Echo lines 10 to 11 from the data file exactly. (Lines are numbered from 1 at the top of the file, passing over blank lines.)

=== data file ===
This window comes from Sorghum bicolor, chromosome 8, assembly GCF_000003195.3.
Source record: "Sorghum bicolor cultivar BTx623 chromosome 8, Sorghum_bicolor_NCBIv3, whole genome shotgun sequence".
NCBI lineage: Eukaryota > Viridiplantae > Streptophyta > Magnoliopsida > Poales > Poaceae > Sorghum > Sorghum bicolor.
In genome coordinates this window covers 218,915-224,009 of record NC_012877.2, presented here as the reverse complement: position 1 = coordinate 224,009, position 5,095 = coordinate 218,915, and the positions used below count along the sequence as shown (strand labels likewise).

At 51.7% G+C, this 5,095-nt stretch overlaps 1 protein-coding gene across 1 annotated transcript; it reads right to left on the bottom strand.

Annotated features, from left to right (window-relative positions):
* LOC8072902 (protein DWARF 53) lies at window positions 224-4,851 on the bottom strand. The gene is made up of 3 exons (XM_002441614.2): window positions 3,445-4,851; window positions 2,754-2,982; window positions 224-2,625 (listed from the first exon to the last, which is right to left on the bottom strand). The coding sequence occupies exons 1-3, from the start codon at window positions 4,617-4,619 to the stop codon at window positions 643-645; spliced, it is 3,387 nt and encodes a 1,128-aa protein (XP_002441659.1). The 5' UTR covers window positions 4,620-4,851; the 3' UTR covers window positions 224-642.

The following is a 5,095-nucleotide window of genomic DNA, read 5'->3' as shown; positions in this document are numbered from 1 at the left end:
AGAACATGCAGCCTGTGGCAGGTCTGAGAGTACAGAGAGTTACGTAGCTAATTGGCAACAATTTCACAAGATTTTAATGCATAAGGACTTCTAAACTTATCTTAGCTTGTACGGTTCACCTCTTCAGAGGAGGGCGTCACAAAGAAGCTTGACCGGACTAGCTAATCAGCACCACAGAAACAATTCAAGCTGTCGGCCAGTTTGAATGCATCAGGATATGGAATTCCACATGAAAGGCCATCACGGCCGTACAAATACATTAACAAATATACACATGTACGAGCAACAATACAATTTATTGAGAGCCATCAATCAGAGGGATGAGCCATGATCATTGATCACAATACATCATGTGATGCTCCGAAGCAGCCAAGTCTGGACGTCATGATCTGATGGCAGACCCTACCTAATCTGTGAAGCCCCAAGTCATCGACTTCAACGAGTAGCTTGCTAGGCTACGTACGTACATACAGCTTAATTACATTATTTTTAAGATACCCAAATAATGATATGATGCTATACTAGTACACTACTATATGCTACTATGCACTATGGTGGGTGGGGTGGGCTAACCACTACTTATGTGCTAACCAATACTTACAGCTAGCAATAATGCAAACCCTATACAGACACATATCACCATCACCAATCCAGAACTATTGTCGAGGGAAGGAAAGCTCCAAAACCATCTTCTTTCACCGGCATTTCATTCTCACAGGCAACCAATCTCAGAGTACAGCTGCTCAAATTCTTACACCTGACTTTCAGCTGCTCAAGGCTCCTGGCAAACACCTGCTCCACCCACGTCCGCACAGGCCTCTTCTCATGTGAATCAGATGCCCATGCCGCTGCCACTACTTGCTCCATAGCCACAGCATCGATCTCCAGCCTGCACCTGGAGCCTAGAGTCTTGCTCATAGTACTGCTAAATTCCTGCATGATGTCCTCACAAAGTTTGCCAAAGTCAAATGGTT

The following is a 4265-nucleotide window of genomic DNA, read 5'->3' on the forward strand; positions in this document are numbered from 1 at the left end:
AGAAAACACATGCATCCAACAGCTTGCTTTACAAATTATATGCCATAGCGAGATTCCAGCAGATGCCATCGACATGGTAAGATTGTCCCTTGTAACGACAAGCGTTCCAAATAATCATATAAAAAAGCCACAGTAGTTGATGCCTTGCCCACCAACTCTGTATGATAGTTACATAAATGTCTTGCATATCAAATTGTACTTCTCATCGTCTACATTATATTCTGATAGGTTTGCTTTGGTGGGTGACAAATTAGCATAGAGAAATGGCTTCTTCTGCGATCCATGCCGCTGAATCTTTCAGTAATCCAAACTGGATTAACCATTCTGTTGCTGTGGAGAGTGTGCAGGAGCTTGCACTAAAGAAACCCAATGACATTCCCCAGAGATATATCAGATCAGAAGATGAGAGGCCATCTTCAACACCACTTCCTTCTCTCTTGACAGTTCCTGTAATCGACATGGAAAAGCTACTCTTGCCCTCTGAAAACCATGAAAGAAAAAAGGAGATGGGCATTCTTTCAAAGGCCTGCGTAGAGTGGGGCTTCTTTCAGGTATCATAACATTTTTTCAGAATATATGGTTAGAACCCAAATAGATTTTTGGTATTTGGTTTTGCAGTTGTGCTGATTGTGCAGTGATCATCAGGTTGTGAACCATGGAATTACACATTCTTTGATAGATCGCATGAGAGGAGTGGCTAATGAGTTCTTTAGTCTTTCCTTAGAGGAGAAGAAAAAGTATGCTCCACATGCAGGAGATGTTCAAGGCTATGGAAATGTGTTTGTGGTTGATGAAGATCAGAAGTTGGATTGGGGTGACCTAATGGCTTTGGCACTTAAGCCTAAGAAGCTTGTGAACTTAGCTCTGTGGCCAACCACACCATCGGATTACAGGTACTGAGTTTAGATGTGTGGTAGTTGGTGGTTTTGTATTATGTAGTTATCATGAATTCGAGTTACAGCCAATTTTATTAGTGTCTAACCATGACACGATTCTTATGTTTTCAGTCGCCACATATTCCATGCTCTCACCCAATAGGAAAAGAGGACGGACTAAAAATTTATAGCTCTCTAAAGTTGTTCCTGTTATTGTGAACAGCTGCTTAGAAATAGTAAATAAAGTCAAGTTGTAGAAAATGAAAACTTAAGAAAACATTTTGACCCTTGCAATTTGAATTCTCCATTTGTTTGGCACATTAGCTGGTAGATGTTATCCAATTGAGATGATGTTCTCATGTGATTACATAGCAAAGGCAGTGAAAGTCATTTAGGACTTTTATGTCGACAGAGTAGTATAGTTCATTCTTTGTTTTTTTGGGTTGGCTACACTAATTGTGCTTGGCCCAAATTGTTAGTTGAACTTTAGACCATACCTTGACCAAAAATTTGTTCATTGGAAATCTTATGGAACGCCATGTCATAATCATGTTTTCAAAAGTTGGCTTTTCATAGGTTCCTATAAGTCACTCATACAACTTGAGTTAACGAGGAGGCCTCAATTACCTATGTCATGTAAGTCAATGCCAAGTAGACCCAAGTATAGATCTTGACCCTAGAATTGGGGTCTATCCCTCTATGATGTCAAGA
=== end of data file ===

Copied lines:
The following is a 4265-nucleotide window of genomic DNA, read 5'->3' on the forward strand; positions in this document are numbered from 1 at the left end:
AGAAAACACATGCATCCAACAGCTTGCTTTACAAATTATATGCCATAGCGAGATTCCAGCAGATGCCATCGACATGGTAAGATTGTCCCTTGTAACGACAAGCGTTCCAAATAATCATATAAAAAAGCCACAGTAGTTGATGCCTTGCCCACCAACTCTGTATGATAGTTACATAAATGTCTTGCATATCAAATTGTACTTCTCATCGTCTACATTATATTCTGATAGGTTTGCTTTGGTGGGTGACAAATTAGCATAGAGAAATGGCTTCTTCTGCGATCCATGCCGCTGAATCTTTCAGTAATCCAAACTGGATTAACCATTCTGTTGCTGTGGAGAGTGTGCAGGAGCTTGCACTAAAGAAACCCAATGACATTCCCCAGAGATATATCAGATCAGAAGATGAGAGGCCATCTTCAACACCACTTCCTTCTCTCTTGACAGTTCCTGTAATCGACATGGAAAAGCTACTCTTGCCCTCTGAAAACCATGAAAGAAAAAAGGAGATGGGCATTCTTTCAAAGGCCTGCGTAGAGTGGGGCTTCTTTCAGGTATCATAACATTTTTTCAGAATATATGGTTAGAACCCAAATAGATTTTTGGTATTTGGTTTTGCAGTTGTGCTGATTGTGCAGTGATCATCAGGTTGTGAACCATGGAATTACACATTCTTTGATAGATCGCATGAGAGGAGTGGCTAATGAGTTCTTTAGTCTTTCCTTAGAGGAGAAGAAAAAGTATGCTCCACATGCAGGAGATGTTCAAGGCTATGGAAATGTGTTTGTGGTTGATGAAGATCAGAAGTTGGATTGGGGTGACCTAATGGCTTTGGCACTTAAGCCTAAGAAGCTTGTGAACTTAGCTCTGTGGCCAACCACACCATCGGATTACAGGTACTGAGTTTAGATGTGTGGTAGTTGGTGGTTTTGTATTATGTAGTTATCATGAATTCGAGTTACAGCCAATTTTATTAGTGTCTAACCATGACACGATTCTTATGTTTTCAGTCGCCACATATTCCATGCTCTCACCCAATAGGAAAAGAGGACGGACTAAAAATTTATAGCTCTCTAAAGTTGTTCCTGTTATTGTGAACAGCTGCTTAGAAATAGTAAATAAAGTCAAGTTGTAGAAAATGAAAACTTAAGAAAACATTTTGACCCTTGCAATTTGAATTCTCCATTTGTTTGGCACATTAGCTGGTAGATGTTATCCAATTGAGATGATGTTCTCATGTGATTACATAGCAAAGGCAGTGAAAGTCATTTAGGACTTTTATGTCGACAGAGTAGTATAGTTCATTCTTTGTTTTTTTGGGTTGGCTACACTAATTGTGCTTGGCCCAAATTGTTAGTTGAACTTTAGACCATACCTTGACCAAAAATTTGTTCATTGGAAATCTTATGGAACGCCATGTCATAATCATGTTTTCAAAAGTTGGCTTTTCATAGGTTCCTATAAGTCACTCATACAACTTGAGTTAACGAGGAGGCCTCAATTACCTATGTCATGTAAGTCAATGCCAAGTAGACCCAAGTATAGATCTTGACCCTAGAATTGGGGTCTATCCCTCTATGATGTCAAGA